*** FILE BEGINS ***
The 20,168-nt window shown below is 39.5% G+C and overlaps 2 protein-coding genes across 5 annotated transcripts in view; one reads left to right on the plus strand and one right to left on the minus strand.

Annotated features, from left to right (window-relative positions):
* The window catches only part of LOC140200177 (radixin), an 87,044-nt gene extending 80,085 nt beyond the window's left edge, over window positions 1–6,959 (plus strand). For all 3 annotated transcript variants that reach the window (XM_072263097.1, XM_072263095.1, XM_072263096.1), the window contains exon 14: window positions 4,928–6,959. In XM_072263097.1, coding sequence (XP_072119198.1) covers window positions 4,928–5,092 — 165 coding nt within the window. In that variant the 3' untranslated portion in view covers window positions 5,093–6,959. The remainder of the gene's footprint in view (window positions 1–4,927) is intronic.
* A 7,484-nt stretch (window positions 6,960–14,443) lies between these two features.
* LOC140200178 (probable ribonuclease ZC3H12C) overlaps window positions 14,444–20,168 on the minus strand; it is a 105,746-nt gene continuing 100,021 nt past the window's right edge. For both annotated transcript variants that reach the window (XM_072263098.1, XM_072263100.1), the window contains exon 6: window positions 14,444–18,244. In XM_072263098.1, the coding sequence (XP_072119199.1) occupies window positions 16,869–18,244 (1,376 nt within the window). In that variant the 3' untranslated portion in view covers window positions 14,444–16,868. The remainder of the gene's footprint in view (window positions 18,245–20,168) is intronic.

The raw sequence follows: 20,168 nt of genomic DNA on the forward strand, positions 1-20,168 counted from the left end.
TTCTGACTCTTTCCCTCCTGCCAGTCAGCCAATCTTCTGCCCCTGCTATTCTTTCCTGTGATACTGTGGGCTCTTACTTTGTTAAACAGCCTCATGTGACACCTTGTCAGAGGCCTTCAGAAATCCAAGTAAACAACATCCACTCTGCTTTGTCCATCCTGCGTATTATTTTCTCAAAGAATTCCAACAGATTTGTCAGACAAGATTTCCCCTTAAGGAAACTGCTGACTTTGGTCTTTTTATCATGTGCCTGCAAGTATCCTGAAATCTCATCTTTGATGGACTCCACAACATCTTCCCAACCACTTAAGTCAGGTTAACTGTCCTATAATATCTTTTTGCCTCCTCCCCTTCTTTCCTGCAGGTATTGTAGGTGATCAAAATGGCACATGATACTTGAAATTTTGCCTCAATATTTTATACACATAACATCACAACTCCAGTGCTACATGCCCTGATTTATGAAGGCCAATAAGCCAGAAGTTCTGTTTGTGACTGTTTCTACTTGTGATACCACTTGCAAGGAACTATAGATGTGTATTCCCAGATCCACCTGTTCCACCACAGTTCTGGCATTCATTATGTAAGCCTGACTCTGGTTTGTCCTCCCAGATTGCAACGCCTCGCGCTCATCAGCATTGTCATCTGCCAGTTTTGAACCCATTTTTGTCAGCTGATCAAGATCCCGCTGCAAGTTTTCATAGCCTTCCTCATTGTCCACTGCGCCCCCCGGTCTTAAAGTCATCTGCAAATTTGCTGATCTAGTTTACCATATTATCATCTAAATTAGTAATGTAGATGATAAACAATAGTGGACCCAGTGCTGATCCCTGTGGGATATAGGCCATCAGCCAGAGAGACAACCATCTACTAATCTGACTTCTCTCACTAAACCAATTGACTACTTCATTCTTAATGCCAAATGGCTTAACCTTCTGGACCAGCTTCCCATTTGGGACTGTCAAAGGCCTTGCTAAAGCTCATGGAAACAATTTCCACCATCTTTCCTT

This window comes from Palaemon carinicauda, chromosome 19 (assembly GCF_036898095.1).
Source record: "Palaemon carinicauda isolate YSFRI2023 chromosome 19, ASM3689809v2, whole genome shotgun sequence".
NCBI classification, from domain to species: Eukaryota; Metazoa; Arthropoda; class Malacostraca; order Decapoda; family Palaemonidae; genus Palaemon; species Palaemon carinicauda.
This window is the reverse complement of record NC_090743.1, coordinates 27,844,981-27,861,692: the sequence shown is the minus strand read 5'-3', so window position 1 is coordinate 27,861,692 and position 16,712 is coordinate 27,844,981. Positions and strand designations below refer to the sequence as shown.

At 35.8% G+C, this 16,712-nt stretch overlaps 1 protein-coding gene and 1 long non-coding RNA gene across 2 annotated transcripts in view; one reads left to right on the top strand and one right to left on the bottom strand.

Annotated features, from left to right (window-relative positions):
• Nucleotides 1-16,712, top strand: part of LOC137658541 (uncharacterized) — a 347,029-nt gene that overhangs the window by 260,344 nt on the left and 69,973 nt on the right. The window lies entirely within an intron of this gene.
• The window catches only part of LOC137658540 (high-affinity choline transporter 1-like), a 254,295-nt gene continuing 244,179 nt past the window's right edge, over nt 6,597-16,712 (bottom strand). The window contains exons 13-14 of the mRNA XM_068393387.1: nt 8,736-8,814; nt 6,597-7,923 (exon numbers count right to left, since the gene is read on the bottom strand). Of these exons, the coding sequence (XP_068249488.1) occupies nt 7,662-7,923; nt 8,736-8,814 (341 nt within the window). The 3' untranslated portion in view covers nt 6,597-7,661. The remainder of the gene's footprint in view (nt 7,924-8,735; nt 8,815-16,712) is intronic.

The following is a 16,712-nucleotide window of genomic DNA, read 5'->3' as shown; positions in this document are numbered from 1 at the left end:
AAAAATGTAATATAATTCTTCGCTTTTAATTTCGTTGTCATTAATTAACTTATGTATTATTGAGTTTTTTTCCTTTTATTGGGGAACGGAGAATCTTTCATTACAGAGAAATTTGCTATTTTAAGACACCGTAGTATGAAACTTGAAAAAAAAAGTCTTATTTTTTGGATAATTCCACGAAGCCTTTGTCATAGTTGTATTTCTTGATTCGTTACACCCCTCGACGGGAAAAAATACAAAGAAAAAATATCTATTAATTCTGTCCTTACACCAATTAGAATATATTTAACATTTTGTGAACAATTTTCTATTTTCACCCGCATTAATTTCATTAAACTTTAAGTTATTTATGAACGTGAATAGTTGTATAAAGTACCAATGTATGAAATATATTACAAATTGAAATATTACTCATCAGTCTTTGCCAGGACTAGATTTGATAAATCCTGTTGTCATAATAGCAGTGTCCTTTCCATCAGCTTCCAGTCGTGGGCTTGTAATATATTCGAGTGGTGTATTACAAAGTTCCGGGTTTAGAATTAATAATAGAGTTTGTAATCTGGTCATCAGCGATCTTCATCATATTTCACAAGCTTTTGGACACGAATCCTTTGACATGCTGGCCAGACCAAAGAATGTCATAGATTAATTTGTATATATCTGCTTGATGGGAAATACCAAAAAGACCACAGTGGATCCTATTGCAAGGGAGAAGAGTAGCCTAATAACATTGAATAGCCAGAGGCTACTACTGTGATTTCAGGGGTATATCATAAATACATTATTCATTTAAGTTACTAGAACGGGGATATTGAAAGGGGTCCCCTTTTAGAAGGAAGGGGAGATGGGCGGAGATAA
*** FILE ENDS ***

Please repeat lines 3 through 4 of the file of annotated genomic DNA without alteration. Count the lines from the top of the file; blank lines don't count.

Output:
* The window catches only part of LOC140200177 (radixin), an 87,044-nt gene extending 80,085 nt beyond the window's left edge, over window positions 1–6,959 (plus strand). For all 3 annotated transcript variants that reach the window (XM_072263097.1, XM_072263095.1, XM_072263096.1), the window contains exon 14: window positions 4,928–6,959. In XM_072263097.1, coding sequence (XP_072119198.1) covers window positions 4,928–5,092 — 165 coding nt within the window. In that variant the 3' untranslated portion in view covers window positions 5,093–6,959. The remainder of the gene's footprint in view (window positions 1–4,927) is intronic.
* A 7,484-nt stretch (window positions 6,960–14,443) lies between these two features.